The Quarantine Stream: 'Bedazzled' Is A Comedic Tour De Force From The Under-Appreciated Brendan Fraser

(Welcome to The Quarantine Stream, a new series where the /Film team shares what they've been watching while social distancing during the COVID-19 pandemic.)The Movie: BedazzledWhere You Can Stream It: HBO MaxThe Pitch: Elliot Richards (Brendan Fraser) is a socially repellent, over-zealous and dweeby computer company employee who is avoided by his co-workers and has absolutely zero friends. Though he has a crush on a co-worker named Alison (Frances O'Connor), who he's never met, he's too scared and awkward to do anything about it. Enter The Devil, played with flirtatious spunk by Elizabeth Hurley, who offers Elliot whatever he wants, including the love he's so desperate for, in the form of seven wishes. All he has to do is give up is his soul. You know, that old chestnut.Why It's Essential Viewing: Brendan Fraser enjoyed a steady stream of work and fame throughout the 1990s and 2000s, ranging from once-thriving studio comedies like Encino Man, Son-in-Law, Airheads, and Blast from the Past to the blockbuster run of the Mummy trilogy. Unfortunately, he mostly fell off the radar in the 2010s, a disappearance that was chronicled in an eye-opening profile of the actor at GQ. But if there's one movie that shows Fraser's outstanding comedic skills, it's the hilarious array of characters he plays in Bedazzled, a remake of the 1967 comedy of the same name.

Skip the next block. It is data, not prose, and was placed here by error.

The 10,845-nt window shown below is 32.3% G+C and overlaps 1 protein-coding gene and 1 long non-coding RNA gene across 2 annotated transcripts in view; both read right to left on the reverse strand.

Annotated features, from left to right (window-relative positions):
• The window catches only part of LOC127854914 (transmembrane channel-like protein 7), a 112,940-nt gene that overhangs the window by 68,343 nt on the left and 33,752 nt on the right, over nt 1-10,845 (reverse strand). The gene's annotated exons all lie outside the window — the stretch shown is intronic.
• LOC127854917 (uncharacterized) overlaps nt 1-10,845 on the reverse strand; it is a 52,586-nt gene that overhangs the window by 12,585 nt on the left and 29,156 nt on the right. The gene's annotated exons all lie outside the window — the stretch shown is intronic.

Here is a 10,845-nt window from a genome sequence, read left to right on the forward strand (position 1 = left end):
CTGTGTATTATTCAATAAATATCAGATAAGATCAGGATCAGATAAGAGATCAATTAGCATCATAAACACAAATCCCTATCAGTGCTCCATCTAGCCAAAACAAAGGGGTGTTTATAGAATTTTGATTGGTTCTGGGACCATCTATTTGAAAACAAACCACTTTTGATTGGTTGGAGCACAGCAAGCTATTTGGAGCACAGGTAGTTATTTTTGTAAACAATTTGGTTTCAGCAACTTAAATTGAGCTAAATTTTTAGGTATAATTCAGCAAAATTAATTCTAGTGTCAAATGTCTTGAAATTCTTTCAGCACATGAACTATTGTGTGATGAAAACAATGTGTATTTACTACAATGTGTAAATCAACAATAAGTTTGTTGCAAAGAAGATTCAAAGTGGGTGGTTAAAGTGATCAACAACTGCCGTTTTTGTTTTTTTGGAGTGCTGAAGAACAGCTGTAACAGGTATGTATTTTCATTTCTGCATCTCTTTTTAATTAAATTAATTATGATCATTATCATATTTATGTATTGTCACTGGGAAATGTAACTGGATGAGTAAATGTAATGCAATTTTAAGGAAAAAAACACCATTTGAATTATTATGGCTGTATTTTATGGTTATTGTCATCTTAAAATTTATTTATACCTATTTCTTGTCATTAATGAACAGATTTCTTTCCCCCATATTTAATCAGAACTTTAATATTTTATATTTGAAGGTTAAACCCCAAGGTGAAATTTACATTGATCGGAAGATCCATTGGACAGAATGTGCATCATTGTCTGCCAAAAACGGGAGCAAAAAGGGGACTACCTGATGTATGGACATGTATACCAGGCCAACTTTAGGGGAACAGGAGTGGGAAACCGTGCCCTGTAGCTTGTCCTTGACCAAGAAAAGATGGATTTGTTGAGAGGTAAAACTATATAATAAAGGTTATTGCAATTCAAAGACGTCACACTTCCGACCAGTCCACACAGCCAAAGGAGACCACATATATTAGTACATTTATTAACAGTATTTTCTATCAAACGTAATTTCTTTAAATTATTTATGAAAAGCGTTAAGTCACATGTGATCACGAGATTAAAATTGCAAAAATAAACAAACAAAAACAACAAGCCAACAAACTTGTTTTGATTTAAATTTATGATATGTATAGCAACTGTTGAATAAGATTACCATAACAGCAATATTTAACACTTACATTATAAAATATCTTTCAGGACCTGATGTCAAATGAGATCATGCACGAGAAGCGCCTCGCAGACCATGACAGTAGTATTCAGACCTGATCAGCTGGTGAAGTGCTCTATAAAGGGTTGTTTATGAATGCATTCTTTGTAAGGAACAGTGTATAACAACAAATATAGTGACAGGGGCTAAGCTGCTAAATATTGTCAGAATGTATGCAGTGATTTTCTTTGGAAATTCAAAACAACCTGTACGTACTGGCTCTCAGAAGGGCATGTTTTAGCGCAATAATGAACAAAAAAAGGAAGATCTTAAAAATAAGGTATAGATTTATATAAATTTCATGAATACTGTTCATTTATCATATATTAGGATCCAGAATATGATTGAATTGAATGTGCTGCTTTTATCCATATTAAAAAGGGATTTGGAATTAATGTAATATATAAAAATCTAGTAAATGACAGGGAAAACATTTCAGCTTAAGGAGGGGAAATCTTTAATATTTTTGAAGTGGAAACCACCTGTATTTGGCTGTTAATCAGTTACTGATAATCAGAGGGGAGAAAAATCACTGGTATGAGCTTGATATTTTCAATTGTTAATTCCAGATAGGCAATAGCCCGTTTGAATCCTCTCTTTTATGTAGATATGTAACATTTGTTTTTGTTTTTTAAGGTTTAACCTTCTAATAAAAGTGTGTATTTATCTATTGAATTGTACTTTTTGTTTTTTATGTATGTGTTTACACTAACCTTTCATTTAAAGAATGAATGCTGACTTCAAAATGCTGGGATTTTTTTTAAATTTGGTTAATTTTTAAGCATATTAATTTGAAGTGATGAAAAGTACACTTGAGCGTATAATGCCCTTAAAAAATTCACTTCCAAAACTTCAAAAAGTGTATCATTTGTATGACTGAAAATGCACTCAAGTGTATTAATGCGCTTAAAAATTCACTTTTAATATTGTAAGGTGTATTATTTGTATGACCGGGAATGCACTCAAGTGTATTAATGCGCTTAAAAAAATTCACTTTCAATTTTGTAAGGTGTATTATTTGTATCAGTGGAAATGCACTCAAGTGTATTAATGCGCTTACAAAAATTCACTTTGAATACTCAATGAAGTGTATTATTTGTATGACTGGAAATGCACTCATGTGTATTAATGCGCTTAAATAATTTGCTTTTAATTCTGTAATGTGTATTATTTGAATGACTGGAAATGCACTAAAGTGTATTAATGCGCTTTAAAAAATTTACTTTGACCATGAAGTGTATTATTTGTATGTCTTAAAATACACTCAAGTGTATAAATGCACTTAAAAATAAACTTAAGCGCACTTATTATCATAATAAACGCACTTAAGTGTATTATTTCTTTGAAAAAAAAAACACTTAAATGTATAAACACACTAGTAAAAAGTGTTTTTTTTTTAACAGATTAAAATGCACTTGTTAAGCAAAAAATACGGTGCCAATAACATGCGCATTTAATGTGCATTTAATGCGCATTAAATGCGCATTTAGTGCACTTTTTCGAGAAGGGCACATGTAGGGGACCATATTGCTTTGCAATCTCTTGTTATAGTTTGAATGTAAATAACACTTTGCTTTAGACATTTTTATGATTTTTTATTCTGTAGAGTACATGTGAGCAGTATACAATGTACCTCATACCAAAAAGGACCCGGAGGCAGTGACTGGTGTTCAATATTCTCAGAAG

In Bedazzled, Fraser's character Elliot keeps trying to perfect his wish to have a happily-ever-after with his co-worker crush Alison. But because it's The Devil fulfilling these wishes, there's always something that ends up being wrong with them. In each of his wishes, Fraser plays a dramatically different, over-exaggerated version of himself, including an affable Colombian drug cartel boss, an overly sensitive nice guy, a towering redneck basketball player, an intellectual gay author, and even Abraham Lincoln. Each of these roles showcase Fraser's gift for broad comedy that are essentially parody, and he's damn good at it, offering a delightful range of silly voices and physical comedy.

Also helping Fraser is his continued hysterical exasperation with Elizabeth Hurley and her devilish tricks. Though Hurley doesn't have the widest range as a performer, this kind of role is perfect for her. It allows her to mix the sexuality and seductiveness from her career as a model into a gender-swapped version of the devil that gives her an impressive screen presence. The way she and Fraser play off each other works surprisingly well. Plus, there's the supporting cast of Orlando Jones, Paul Adelstein, Toby Huss, and Miriam Shor, each playing Elliot's co-workers who recur throughout his wishes.

Plus, you might be surprised to learn that this is a Harold Ramis movie, which explains some of the Groundhog Day touches, with Elliot being stuck in this nightmare of romances consistently gone wrong, not to mention a bit of Multiplicity thanks to the various versions of Elliot we see throughout the movie. Bedazzled is broad to be sure, and it's not anything groundbreaking or even especially sharp. But Brendan Fraser's comedic performance make it something that stands out from the barrage of mediocre comedies from its era. Make a deal with the devil and give it a shot this weekend.